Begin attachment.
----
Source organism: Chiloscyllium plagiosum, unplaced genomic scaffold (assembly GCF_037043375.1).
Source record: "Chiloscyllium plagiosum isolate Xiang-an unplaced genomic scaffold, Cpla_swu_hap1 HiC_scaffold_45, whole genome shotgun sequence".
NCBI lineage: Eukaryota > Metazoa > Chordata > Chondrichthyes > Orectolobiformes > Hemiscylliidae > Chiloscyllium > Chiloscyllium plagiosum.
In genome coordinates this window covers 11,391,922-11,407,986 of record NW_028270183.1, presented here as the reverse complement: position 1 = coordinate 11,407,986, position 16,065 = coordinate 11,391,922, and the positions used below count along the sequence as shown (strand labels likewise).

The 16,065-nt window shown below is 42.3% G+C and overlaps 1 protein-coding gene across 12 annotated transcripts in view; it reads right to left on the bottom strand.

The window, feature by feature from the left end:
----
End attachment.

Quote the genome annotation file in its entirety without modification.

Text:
Source organism: Chiloscyllium plagiosum, unplaced genomic scaffold (assembly GCF_037043375.1).
Source record: "Chiloscyllium plagiosum isolate Xiang-an unplaced genomic scaffold, Cpla_swu_hap1 HiC_scaffold_45, whole genome shotgun sequence".
NCBI lineage: Eukaryota > Metazoa > Chordata > Chondrichthyes > Orectolobiformes > Hemiscylliidae > Chiloscyllium > Chiloscyllium plagiosum.
In genome coordinates this window covers 11,391,922-11,407,986 of record NW_028270183.1, presented here as the reverse complement: position 1 = coordinate 11,407,986, position 16,065 = coordinate 11,391,922, and the positions used below count along the sequence as shown (strand labels likewise).

The 16,065-nt window shown below is 42.3% G+C and overlaps 1 protein-coding gene across 12 annotated transcripts in view; it reads right to left on the bottom strand.

The window, feature by feature from the left end: